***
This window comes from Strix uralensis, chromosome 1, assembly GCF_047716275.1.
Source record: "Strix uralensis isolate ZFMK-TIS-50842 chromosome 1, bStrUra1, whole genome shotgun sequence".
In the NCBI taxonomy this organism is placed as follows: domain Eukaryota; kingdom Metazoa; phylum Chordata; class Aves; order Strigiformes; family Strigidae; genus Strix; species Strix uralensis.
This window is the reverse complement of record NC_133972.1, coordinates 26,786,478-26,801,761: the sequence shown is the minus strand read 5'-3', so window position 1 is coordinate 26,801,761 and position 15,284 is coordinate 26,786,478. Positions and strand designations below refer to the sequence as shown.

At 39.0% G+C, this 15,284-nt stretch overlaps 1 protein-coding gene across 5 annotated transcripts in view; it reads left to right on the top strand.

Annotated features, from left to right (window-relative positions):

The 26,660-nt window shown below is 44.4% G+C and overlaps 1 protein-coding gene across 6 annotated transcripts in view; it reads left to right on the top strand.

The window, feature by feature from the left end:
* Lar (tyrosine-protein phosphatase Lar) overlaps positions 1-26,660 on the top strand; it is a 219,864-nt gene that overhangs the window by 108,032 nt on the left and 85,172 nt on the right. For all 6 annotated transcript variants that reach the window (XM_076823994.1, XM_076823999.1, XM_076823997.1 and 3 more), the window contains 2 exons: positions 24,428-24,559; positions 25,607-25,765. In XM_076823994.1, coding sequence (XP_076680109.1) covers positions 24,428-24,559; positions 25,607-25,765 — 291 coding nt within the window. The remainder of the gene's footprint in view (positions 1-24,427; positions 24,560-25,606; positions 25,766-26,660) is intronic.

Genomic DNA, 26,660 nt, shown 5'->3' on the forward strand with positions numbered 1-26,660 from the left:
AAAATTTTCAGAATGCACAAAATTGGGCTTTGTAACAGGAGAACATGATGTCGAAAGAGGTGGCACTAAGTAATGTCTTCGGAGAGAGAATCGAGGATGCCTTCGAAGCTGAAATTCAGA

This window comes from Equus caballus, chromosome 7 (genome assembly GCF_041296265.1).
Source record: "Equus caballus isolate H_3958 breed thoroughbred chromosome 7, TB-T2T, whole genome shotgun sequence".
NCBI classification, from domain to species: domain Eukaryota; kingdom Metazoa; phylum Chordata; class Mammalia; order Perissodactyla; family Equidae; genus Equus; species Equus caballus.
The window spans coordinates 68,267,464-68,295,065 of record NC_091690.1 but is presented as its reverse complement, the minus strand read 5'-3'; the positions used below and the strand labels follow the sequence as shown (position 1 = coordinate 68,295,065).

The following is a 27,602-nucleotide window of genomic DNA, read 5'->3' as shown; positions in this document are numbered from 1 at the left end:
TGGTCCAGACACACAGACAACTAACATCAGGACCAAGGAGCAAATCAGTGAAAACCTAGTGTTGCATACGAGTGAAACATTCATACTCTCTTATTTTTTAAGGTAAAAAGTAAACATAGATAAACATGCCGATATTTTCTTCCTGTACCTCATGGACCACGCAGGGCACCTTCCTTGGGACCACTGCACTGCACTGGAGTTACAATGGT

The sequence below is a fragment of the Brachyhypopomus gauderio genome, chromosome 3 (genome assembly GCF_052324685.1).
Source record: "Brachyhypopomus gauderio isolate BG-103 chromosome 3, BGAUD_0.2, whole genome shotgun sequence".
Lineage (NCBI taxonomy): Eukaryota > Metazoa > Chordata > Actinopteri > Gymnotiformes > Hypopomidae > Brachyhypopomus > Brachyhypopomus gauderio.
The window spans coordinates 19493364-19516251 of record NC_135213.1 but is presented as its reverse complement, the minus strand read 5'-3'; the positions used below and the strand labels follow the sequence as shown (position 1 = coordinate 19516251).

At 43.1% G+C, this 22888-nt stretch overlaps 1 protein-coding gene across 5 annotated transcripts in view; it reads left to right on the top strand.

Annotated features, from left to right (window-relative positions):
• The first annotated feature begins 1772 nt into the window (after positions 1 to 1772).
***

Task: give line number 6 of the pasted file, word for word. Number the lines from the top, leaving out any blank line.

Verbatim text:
Annotated features, from left to right (window-relative positions):